When Good Technology first appeared on the wireless e-mail scene in May 2002, RIM had already pioneered the BlackBerry, which stood unchallenged. But Good wasn’t just looking to be the competition, it had a different idea. Mobile Enterprise spoke to insider Sue Forbes around the time Good made several announcements—an updated platform, availability in seven new countries and a new mobile application plan—and asked her to explain what’s happened to wireless e-mail and the mobile industry since the beginning.
Mobile Enterprise: With so many wireless e-mail providers now in the market, what would you say differentiates Good?
Sue Forbes: Well, in terms of Good versus RIM, they were the first to enter this marketplace, and they’ve done a great job of opening it up. But one easy way to describe our difference from RIM is that we approach the market from an industry standards perspective, giving IT managers the option to pick whatever device they want, using whichever operator.
In terms of the broader market, I’d say it’s how innovative we are. If you look at the wireless messaging side of our business, we have always been describing ourselves as a zero desktop environment, meaning no cradles, no desktop software whatsoever. And now we’ve taken that one step further to Zero IT Touch, so that now and forevermore you don’t have to bring devices into IT to get them provisioned or upgraded. And that includes our software as well as any other applications loaded on the device.
ME: Why do you think Zero IT Touch is so important?
SF: IT managers don’t want to manage software at every person’s desktop. If an IT manager is going to deploy, say, a thousand units, previously you’d have to put the software onto each unit. Say that takes 10 minutes per device, that works out to something outrageous like five weeks of an IT manager’s time. With secure over-the-air updating, you don’t have to do any of that. The IT manager just sets up the GoodLink management console, then the end-user goes onto the Web site and the complete provisioning downloads onto the device.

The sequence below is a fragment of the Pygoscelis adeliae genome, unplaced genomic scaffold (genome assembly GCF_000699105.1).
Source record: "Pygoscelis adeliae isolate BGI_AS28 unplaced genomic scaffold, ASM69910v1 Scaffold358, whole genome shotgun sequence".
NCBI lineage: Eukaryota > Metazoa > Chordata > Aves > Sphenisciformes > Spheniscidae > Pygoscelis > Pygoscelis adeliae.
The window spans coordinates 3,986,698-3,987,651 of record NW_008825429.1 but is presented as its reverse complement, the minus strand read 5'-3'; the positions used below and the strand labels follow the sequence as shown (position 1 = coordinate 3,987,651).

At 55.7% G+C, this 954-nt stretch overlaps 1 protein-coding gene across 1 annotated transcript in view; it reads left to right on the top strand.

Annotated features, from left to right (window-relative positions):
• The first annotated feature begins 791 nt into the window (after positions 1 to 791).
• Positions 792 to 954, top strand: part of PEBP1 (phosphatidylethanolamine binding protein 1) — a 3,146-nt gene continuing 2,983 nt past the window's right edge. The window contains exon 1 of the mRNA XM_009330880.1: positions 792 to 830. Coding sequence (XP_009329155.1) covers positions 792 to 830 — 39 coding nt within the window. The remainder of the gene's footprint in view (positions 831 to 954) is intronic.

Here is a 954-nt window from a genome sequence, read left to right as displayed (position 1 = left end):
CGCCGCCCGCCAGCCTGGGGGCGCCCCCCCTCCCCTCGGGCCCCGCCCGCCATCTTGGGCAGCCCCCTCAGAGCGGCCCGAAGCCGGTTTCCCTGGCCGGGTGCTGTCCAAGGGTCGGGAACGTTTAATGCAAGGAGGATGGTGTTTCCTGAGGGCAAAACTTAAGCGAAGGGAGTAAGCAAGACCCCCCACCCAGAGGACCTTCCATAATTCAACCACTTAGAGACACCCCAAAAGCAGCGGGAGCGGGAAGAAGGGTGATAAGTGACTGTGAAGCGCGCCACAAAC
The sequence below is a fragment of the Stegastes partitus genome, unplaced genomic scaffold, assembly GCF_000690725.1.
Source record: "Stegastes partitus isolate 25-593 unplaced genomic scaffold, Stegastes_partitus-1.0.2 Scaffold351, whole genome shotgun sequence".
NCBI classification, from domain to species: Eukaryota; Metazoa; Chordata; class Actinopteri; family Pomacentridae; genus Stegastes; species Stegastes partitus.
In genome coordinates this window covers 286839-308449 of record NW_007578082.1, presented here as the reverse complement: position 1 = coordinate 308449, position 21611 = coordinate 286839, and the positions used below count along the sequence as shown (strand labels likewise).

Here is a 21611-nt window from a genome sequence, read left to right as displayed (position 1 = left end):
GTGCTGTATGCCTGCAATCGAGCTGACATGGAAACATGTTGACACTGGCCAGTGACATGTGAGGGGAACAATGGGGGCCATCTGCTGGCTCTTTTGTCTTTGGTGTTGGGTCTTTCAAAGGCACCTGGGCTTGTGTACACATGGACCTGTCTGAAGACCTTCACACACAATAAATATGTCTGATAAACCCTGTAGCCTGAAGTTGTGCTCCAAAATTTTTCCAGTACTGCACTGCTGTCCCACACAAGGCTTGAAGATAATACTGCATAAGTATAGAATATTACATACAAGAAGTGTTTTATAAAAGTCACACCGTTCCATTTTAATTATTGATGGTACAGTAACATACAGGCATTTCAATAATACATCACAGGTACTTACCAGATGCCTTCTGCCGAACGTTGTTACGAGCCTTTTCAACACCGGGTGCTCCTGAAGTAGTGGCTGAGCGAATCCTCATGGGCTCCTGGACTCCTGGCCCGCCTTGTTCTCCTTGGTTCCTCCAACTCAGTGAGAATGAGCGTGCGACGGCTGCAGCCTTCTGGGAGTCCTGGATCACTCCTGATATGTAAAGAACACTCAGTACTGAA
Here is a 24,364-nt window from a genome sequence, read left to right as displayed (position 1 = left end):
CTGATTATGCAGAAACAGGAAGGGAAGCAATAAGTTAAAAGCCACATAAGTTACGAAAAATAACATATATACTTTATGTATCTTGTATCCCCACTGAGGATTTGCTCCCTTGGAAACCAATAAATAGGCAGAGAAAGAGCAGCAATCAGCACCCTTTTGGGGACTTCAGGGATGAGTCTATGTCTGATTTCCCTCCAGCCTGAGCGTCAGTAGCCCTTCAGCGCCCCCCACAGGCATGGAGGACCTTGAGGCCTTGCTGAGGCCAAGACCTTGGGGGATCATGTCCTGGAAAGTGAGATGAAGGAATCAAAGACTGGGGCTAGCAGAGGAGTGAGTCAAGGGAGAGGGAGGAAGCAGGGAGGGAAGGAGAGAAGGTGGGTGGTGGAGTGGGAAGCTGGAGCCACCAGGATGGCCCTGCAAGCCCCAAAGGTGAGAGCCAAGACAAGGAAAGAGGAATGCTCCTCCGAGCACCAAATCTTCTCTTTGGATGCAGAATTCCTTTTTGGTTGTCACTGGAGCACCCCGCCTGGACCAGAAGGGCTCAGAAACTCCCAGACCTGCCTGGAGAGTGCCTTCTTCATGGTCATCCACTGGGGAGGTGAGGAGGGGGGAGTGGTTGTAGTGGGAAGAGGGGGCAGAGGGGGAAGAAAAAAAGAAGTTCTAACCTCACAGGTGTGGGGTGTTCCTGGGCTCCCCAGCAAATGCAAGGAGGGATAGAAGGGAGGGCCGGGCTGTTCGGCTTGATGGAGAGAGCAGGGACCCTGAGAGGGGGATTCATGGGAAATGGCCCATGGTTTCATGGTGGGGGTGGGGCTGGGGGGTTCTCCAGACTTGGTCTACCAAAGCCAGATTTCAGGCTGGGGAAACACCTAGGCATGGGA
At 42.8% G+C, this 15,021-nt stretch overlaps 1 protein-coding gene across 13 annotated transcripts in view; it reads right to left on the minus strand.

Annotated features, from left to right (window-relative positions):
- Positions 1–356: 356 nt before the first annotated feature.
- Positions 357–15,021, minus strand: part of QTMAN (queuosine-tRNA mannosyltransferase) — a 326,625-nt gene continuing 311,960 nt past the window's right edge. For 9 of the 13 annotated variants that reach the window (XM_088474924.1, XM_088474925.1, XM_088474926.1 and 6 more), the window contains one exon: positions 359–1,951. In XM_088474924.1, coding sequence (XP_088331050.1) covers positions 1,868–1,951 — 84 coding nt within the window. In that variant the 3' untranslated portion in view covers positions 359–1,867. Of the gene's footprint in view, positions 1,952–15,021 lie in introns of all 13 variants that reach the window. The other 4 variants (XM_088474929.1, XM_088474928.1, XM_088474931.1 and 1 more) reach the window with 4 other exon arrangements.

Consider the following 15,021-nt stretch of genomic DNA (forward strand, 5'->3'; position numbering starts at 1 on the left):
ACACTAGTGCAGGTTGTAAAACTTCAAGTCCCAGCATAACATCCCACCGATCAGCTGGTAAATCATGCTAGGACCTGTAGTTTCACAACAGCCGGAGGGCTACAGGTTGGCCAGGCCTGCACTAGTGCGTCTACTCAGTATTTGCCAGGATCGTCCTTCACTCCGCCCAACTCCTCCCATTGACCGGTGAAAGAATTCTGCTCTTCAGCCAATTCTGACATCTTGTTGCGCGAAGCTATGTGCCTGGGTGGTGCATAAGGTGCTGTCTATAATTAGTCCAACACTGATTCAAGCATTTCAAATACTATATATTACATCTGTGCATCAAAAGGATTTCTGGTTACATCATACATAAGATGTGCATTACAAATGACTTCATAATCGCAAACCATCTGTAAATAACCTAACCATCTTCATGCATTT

ME: What do you think is the most important issue when it comes to wireless messaging in the enterprise?
SF: Actually, a combination of things. The first is about security; whatever they want to do, they want to make sure it’s completely secure, completely protected. The second piece is ease of deployments, ease of upgrade—simplicity. You want a very low TCO. Third is device flexibility. IT mangers don’t want to feel locked into a specific device. Because devices change, they also want to make sure the user interface is very intuitive. IT managers don’t want to do a lot of training. And finally, they want to make sure that the system gives them not just wireless messaging but access to corporate applications behind a firewall.
ME: So what is Good doing to make applications, other than e-mail, available to mobile workers?
SF: Wireless e-mail was the killer app in 2004. But
e-mail is just the beginning. Mobile professionals need more. Our answer to that demand is GoodAccess. GoodAccess uses the same infrastructure and secure transport layer as GoodLink to develop and deploy mobile enterprise applications. It includes server software, client software and a secure, managed service for extending applications like Salesforce.com, Oracle and Siebel. GoodAccess also includes a tool that allows businesses to quickly assemble an extension that combines data from multiple desktop systems into one unified mobile application—creating an experience that mirrors the natural business process of the user.•